U.S. regulators moved ahead with implementing global bank capital rules, releasing language for measures proposed in previous years, even as the international body overseeing the framework makes adjustments.

The Federal Reserve, Federal Deposit Insurance Corp. and Office of the Comptroller of the Currency yesterday published a revised version of rules that were decided in 2009, dictating for instance how much capital banks need to back mortgage-linked securities. The regulators also proposed another set of rules that will translate for U.S. lenders a more fundamental overhaul of the capital regime drawn up by the Basel Committee on Banking Supervision in 2010.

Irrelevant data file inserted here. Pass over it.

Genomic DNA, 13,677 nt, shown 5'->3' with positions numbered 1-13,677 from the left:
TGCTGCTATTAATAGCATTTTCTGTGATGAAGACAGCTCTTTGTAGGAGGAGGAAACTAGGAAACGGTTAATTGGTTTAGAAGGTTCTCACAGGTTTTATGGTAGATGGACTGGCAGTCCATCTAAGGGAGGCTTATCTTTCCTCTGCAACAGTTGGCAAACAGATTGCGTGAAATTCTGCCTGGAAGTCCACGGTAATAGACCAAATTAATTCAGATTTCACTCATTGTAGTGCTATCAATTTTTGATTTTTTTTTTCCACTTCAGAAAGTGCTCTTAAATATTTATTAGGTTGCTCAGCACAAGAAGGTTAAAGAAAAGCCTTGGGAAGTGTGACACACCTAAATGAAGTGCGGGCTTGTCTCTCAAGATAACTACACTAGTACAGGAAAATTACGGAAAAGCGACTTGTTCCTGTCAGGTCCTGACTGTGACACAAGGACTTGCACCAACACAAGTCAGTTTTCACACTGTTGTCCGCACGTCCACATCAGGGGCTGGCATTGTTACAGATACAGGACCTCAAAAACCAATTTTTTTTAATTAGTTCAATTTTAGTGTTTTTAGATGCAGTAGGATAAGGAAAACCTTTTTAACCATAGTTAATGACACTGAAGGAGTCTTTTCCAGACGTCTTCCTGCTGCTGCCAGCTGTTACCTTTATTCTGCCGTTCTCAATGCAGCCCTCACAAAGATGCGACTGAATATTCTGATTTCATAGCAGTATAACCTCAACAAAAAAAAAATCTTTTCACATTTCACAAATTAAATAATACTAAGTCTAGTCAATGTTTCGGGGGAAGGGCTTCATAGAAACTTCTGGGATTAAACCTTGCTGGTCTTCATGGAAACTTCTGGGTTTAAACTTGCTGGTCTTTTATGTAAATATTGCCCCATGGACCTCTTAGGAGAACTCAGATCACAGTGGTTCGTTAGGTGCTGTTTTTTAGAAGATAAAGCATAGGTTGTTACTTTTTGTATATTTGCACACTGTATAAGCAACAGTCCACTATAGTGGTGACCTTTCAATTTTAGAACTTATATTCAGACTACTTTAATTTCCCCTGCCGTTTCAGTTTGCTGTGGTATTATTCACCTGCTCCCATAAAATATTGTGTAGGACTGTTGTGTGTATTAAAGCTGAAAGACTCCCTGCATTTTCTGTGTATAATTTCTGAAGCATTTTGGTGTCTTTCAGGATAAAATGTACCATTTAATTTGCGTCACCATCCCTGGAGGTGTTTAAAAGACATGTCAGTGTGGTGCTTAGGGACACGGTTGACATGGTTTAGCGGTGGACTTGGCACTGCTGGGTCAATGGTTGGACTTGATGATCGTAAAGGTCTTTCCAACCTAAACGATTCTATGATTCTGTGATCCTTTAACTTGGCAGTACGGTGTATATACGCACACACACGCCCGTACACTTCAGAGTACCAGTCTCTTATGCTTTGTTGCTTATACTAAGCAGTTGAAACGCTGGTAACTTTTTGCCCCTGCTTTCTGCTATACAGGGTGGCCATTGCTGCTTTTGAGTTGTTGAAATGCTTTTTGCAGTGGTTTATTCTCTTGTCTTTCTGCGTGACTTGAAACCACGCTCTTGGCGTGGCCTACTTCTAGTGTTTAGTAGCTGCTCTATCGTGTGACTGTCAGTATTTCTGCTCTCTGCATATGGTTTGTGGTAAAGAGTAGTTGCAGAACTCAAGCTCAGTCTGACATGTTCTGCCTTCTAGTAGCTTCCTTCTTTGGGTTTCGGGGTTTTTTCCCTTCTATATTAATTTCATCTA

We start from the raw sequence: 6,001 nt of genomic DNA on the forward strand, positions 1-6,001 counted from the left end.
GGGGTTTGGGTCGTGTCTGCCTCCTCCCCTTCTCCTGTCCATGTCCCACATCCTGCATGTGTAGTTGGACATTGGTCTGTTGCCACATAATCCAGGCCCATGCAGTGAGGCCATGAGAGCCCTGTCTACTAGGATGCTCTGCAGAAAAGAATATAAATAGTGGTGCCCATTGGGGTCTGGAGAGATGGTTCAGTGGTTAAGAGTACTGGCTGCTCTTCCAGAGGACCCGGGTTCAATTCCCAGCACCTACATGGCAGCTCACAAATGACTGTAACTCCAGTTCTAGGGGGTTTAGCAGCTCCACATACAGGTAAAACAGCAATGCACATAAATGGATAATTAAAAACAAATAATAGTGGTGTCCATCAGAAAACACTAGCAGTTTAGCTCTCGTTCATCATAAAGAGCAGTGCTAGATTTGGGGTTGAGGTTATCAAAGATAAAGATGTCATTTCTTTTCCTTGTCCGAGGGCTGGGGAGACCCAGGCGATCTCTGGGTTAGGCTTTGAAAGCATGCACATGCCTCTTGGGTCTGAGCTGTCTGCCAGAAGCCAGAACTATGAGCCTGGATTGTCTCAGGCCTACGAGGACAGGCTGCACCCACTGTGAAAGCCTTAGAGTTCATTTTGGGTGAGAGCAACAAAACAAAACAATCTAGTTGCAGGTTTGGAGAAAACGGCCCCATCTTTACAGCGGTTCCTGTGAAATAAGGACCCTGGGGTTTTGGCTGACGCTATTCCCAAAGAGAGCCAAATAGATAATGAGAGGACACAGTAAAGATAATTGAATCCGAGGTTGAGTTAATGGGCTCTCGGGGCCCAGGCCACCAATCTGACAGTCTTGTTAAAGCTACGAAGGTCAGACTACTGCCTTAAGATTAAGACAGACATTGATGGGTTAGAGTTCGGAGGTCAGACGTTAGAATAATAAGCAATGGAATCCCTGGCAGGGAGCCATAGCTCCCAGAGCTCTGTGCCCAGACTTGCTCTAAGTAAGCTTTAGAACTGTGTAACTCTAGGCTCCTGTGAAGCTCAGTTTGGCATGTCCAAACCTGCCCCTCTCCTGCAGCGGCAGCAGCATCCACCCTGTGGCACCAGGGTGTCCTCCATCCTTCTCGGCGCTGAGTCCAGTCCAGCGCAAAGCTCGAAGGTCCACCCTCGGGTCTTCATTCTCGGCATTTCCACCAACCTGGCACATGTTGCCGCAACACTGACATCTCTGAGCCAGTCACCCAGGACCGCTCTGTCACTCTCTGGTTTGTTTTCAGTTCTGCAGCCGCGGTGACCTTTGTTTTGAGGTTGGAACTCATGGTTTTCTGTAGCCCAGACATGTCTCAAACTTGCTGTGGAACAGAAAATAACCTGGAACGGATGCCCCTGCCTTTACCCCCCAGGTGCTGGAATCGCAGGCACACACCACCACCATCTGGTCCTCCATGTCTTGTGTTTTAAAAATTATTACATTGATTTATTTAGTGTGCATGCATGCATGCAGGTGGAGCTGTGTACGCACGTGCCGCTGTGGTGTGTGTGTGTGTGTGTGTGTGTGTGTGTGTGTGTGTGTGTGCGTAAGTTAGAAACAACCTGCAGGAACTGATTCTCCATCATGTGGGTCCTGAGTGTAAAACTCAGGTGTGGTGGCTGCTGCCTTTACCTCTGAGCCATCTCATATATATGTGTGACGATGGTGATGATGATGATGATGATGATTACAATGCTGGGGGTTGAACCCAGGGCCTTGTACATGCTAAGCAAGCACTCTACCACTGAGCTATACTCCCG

Each Basel committee nation must write rules comporting with the decisions of the 27-member body, and the 2009 revisions were supposed to take effect last year. U.S. regulators were delayed as they merged the Basel regime with the 2010 Dodd-Frank Act and had been criticized by the European Union for falling behind. Fed Chairman Ben S. Bernanke said yesterday's proposals are a guide for other nations.

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